If you are serious about getting a particular job, it pays dividends to be meticulous and answer each question in the most effective way. You need to produce an application form that will be selected and not filtered out.
How do employers use application forms?
Employers use application forms to select the most promising candidates for interview by asking for evidence of the competencies or skills that they are looking for.
You may be asked to demonstrate specific skills under separate questions, or just given one section in which to prove your suitability. Either way, the application form is your chance to show that your experience and skills match what the employer is looking for. This means you must identify, research and promote your relevant skills in the most effective way.
Before you start
Photocopy the form or save it so that you have copies to practice your answers on.
Read the form through carefully. Identify the questions about specific skills or where you are asked to describe your suitability for the job, as well as any special instructions.
Collect all the information you can about the employer - job description, person specification, brochure, web site - and make a list of what they are looking for (skills, experience, qualifications).
Spend some time thinking about the evidence you have that you meet the employer's requirements. Think about all aspects of your experience that you could bring in, for example, your course, work experience, voluntary activities and interests.
Talk to your referees before submitting your application form. This is courteous, and will also help them to provide a more considered reference.
Check the closing date carefully - make sure that you give yourself plenty of time to complete the form and are not hurrying through it at the last minute.
Answering the questions
Though different questions will need different answers, there are some general tips that always apply:
Reading your form should be easy for the employer, so don’t cram the form so full that it is hard work to read. As a rule do not attach additional sheets - the whole point here is communicating your key points succinctly.
Describe your experiences
Most application forms will want personal details, information about your academic achievements, work experience, university activities and interests. Some of these questions will ask you to describe what you have got out of all these different experiences - the more detailed, the more interesting. Don’t shy away from putting yourself centre stage.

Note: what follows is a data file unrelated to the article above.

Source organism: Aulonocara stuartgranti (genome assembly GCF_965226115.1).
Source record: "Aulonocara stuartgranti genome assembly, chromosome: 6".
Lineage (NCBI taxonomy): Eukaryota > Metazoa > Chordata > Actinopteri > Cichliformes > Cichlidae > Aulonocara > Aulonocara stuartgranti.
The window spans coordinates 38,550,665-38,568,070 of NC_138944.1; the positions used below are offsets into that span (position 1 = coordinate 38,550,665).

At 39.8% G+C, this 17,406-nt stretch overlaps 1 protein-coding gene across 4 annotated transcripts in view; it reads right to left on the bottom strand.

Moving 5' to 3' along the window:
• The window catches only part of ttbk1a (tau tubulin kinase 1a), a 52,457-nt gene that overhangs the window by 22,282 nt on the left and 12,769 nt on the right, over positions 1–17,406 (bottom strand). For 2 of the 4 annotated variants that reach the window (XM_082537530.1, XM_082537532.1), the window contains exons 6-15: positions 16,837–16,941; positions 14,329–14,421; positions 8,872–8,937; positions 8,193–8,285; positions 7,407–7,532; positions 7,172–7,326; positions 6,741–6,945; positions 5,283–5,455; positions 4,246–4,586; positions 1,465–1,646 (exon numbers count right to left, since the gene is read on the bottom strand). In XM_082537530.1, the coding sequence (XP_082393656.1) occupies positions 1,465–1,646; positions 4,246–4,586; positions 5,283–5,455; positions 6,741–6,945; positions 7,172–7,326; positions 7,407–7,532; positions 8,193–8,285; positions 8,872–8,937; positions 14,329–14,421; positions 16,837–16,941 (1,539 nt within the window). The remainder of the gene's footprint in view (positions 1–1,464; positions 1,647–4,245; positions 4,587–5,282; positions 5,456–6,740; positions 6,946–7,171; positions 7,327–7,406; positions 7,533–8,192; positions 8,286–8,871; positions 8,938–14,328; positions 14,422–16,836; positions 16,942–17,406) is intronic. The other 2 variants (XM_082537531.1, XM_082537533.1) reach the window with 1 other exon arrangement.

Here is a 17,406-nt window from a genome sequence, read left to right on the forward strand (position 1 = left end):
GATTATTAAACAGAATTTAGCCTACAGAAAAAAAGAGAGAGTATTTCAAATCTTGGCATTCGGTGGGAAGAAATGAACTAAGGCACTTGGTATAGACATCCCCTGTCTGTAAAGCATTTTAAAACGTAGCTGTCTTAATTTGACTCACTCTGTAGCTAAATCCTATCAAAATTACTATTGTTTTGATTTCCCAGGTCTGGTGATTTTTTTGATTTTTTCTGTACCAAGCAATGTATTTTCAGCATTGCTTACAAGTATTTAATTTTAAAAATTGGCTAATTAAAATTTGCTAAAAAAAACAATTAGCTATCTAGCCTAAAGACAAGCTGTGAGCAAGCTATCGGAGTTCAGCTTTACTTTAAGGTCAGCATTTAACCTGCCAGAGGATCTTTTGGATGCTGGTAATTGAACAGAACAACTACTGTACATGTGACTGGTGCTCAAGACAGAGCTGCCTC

Focus on what the employer is looking for
You need to have researched in detail the company, the job, the current trends. Poor research will result in a poor application form or one that sounds like you could be applying for any job with any company.
Always give examples
Always back up your statements with an example. It is easy to write ‘I am hardworking, enthusiastic, and motivated’. What sets an application form apart is the evidence and examples that you use to support your claims.
Once you have got to grips with the tips above, make sure you are answering each type of question as effectively as you can.
Before you submit
A carefully completed form shows the employer that you have given time and attention to completing it; a poorly completed form may demonstrate carelessness and lack of attention to detail, and is likely to end up in the ‘reject’ box. You should check that:
You have followed the employer’s instructions exactly.
The examples you give for each question come from different areas of your experience.
You have read through the form and are happy with it.
The form has been proofread both by yourself and someone else.
You have actually answered the questions.
You have a copy for your own reference and for interview purposes.
If you would like a more detailed guide, why not try one of these?
If you're applying for a job that requires a CRB check, you can watch this video about the CRB from the Home Office website.
We also have a CV & Application forms clinic where we can check through your application form.